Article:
Now You Can See 'What Jane Saw'
Two hundred years ago today, Jane Austen visited a museum for a retrospective of portraitist Joshua Reynolds. And now, you can see it too.
Despite attracting thousands of visitors, there is no visual record of the show – or at least, there wasn't, until the University of Texas Department of English set to work.
"What Jane Saw" is an online exhibition of that very show, reconstructed using the museum's visitors' guide for the exhibit, newspaper accounts of attendees, and blueprints of the British Institution's exhibit space. On the site (supported by the Liberal Arts Institutional Technology Services), you can click through each painting on the wall to learn more about the portraits, their subject, and their history.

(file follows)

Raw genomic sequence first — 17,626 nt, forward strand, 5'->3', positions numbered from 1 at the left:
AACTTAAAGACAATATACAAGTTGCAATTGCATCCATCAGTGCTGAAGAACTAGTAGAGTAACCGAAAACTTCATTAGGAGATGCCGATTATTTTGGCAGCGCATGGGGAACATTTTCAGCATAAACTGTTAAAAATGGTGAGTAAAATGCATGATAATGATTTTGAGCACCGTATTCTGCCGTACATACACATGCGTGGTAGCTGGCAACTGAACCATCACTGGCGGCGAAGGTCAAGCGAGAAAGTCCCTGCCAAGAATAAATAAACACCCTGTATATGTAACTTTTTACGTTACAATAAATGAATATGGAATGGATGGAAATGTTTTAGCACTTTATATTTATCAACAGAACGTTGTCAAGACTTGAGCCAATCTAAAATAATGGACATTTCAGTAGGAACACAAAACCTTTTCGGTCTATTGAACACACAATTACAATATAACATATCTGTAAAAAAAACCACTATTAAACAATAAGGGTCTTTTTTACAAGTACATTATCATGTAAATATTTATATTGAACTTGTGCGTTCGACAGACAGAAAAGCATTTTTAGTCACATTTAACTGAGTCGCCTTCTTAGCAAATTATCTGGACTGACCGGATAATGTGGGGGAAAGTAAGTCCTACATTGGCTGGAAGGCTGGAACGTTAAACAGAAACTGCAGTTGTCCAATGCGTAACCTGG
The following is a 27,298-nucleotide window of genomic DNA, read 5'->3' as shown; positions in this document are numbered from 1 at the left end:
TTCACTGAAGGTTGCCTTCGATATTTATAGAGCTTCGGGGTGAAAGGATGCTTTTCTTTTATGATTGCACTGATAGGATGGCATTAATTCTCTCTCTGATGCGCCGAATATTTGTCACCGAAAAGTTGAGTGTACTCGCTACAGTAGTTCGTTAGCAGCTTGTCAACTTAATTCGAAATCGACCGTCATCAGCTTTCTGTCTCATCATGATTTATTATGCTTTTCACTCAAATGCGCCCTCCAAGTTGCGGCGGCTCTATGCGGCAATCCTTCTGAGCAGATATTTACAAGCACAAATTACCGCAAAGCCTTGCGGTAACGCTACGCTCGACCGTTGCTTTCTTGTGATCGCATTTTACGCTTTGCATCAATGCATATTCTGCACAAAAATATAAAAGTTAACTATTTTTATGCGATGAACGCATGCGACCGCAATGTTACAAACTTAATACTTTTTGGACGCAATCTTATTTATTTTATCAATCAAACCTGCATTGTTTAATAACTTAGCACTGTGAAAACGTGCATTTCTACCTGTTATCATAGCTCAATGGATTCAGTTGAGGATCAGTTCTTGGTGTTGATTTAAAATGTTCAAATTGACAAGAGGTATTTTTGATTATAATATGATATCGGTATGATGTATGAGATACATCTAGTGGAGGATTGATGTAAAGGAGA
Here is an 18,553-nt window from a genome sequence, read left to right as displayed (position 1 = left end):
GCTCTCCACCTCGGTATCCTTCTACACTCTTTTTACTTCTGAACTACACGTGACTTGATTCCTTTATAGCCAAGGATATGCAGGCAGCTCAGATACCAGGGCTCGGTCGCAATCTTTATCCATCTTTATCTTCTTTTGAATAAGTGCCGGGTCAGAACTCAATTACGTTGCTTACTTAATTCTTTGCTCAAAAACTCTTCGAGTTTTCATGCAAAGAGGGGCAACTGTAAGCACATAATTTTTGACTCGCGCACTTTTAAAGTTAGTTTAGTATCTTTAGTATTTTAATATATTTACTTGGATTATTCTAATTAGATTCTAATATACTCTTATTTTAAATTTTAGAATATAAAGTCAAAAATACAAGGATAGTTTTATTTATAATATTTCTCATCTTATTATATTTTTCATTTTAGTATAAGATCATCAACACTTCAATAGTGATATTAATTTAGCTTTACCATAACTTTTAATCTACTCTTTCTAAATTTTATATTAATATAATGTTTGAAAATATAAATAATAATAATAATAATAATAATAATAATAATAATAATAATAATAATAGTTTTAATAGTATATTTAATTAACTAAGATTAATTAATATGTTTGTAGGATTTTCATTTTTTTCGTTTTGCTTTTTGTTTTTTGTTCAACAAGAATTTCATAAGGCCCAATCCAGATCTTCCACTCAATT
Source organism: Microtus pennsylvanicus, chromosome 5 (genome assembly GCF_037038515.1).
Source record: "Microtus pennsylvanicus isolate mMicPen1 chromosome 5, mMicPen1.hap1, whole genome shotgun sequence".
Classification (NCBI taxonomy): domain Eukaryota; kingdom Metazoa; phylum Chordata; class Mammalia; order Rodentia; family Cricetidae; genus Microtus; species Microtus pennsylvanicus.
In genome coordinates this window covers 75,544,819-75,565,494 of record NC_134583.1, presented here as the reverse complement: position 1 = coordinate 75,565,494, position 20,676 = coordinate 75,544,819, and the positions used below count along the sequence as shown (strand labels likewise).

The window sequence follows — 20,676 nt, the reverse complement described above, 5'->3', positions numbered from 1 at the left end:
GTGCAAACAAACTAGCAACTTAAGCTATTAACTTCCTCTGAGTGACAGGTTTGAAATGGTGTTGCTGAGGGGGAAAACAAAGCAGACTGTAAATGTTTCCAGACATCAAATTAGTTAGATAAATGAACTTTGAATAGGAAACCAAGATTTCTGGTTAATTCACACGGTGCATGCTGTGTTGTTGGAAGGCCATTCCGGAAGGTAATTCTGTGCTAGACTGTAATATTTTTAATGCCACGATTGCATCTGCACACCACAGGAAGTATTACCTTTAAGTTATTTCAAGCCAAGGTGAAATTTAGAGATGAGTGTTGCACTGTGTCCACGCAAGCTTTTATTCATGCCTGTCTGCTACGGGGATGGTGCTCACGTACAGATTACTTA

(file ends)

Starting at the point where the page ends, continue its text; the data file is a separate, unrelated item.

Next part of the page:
And, as the team points out in the About page, the exhibit would've been worthy of attention even without Austen's visit: "The 1813 show amounted to the first commemorative exhibition devoted to a single artist ever staged by an institution. … [Reynolds] was already hailed as the founder of the British School and celebrated as a model for contemporary artists to emulate."
It's a remarkably thorough project, headed by Janine Barchas, and it's already attracted the attention of The New York Times.
So on this rainy summer day, why not spend the afternoon in a museum from the comfort of your couch? It's worth the trip.
What Jane Saw is a project of the UT Department of English and is viewable at www.whatjanesaw.org.